J. Sens. Actuator Netw.2015, 4(1), 30-49; doi:10.3390/jsan4010030 - published 9 March 2015 Show/Hide Abstract
Abstract: Sub-Saharan Africa contains the highest number of people affected by droughts. Although this can easily be mitigated through the provision of timely, reliable and relevant weather forecasts, the sparse network of weather stations in most of these countries makes this difficult. Rapid development in wireless sensor networks has resulted in weatherboards capable of capturing weather parameters at the micro-level. Although these weatherboards offer a viable solution to Africa’s drought, the acceptability of such data by meteorologists is only possible if these sensors are calibrated and their field readiness scientifically evaluated. This is the contribution of this paper; we present results of a calibration exercise that was carried out to: (1) measure and correct lag, random and systematic errors; (2) determine if Perspex was an ideal material for building sensor boards’ enclosures; and (3) identify sensor boards’ battery charging and depletion rates. The result is a calibration report detailing actual error and uncertainty values for atmospheric pressure, humidity and temperature sensors, as well as the recharge and discharge curves of the batteries. The results further ruled out the use of Perspex for enclosing the sensor boards. These experiments pave the way for the design and implementation of a sensor-based weather monitoring system (SenseWeather) that was piloted in two regions in Kenya.
J. Sens. Actuator Netw.2015, 4(1), 2-29; doi:10.3390/jsan4010002 - published 4 February 2015 Show/Hide Abstract
Abstract: The automotive industry could be facing a situation of profound change and opportunity in the coming decades. There are a number of influencing factors such as increasing urban and aging populations, self-driving cars, 3D parts printing, energy innovation, and new models of transportation service delivery (Zipcar, Uber). The connected car means that vehicles are now part of the connected world, continuously Internet-connected, generating and transmitting data, which on the one hand can be helpfully integrated into applications, like real-time traffic alerts broadcast to smartwatches, but also raises security and privacy concerns. This paper explores the automotive connected world, and describes five killer QS (Quantified Self)-auto sensor applications that link quantified-self sensors (sensors that measure the personal biometrics of individuals like heart rate) and automotive sensors (sensors that measure driver and passenger biometrics or quantitative automotive performance metrics like speed and braking activity). The applications are fatigue detection, real-time assistance for parking and accidents, anger management and stress reduction, keyless authentication and digital identity verification, and DIY diagnostics. These kinds of applications help to demonstrate the benefit of connected world data streams in the automotive industry and beyond where, more fundamentally for human progress, the automation of both physical and now cognitive tasks is underway.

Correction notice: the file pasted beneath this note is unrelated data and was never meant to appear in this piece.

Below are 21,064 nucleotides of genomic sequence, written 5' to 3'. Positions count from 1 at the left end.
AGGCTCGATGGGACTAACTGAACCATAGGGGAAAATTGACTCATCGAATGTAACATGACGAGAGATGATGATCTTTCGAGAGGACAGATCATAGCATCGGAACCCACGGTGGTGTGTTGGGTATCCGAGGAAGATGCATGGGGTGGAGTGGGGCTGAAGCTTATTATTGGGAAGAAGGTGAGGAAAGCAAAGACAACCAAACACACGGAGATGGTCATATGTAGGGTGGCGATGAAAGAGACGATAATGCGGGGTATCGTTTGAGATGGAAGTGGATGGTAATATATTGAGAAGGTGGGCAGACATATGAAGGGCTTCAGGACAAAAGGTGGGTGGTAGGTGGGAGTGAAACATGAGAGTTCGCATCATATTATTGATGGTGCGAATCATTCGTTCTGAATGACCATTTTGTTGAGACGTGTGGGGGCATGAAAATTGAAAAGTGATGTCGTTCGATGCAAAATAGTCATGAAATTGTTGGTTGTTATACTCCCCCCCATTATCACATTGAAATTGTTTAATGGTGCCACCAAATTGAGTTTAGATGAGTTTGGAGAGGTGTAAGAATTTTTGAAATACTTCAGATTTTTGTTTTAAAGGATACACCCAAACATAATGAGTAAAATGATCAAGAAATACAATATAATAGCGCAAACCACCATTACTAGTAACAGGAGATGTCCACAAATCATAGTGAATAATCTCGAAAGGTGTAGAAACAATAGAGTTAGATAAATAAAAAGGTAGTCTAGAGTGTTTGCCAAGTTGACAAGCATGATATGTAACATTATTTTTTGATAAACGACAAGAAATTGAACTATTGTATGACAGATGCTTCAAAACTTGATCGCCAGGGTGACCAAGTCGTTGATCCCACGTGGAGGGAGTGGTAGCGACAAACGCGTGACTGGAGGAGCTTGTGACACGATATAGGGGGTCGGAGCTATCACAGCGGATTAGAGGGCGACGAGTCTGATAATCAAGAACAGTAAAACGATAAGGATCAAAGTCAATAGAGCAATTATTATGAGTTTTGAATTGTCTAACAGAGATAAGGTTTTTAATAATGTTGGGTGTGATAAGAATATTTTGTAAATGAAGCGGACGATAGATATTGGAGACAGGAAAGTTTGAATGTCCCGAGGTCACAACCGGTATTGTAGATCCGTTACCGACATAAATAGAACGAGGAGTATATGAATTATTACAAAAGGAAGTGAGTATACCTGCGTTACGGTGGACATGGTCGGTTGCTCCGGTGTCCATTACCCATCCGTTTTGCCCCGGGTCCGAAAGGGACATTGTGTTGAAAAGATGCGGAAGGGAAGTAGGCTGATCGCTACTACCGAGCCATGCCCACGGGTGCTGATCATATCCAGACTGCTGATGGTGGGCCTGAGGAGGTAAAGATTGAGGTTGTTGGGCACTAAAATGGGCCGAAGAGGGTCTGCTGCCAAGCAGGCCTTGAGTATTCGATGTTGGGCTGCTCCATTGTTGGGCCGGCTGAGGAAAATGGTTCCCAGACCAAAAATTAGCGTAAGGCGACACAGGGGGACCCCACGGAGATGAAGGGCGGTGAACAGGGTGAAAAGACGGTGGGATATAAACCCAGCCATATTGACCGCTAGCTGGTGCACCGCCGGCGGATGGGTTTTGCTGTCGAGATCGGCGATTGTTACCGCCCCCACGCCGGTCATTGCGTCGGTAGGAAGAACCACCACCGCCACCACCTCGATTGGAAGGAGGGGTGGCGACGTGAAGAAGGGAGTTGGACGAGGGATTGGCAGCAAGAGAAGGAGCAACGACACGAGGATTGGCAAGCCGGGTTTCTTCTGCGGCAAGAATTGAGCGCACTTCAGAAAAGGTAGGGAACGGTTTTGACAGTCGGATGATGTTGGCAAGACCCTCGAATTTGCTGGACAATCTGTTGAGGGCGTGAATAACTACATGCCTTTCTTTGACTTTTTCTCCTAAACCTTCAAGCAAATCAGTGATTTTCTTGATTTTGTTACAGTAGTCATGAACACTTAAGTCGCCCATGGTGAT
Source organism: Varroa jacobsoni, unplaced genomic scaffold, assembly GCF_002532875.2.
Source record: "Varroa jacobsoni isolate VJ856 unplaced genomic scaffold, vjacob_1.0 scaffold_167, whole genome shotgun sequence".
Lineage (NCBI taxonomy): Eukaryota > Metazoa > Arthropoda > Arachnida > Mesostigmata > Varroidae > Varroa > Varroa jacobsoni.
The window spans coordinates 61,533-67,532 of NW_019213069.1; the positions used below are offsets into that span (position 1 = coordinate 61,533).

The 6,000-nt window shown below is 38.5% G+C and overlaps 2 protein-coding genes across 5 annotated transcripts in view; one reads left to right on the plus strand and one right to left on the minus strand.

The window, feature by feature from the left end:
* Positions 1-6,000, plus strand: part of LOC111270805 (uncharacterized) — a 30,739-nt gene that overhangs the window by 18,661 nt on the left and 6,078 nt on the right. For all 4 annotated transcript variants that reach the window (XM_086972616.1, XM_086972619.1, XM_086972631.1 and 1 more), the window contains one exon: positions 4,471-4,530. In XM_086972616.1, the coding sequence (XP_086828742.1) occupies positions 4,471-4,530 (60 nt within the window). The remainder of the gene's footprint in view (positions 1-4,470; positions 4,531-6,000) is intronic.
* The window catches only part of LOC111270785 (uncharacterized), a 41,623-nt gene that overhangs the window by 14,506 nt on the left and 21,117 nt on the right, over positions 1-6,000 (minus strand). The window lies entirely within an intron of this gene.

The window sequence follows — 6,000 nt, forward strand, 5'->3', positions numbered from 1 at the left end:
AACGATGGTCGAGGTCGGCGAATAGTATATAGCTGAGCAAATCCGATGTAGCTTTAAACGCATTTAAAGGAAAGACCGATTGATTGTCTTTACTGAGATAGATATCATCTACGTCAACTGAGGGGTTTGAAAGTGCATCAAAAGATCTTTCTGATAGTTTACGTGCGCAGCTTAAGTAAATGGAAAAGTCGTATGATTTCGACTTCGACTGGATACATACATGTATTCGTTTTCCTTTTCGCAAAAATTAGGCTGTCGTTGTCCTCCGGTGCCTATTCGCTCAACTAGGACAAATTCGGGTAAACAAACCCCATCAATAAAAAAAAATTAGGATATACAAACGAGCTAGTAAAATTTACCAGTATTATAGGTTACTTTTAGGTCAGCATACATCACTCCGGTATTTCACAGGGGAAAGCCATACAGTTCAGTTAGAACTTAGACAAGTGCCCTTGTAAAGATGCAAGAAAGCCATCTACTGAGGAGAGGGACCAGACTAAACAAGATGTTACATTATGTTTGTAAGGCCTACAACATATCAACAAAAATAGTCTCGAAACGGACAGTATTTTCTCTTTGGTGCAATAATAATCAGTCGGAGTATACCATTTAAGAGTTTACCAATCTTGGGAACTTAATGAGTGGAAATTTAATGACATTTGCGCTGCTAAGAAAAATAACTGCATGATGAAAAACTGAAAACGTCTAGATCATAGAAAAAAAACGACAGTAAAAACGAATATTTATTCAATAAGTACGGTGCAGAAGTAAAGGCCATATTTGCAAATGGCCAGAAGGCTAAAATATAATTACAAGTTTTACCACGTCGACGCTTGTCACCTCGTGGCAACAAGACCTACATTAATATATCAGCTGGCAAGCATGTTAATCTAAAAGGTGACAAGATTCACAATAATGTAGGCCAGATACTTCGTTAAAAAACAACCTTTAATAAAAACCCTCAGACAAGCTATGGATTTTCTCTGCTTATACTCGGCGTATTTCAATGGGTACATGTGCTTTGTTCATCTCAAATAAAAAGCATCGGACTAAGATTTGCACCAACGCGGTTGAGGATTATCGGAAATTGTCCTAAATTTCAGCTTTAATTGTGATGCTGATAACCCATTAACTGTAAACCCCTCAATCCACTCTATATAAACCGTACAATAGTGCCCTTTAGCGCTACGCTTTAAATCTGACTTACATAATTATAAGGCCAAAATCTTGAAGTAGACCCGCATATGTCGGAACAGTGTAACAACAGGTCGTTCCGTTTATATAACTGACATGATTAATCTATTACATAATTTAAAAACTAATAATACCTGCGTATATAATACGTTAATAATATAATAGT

J. Sens. Actuator Netw.2014, 3(4), 297-330; doi:10.3390/jsan3040297 - published 5 December 2014 Show/Hide Abstract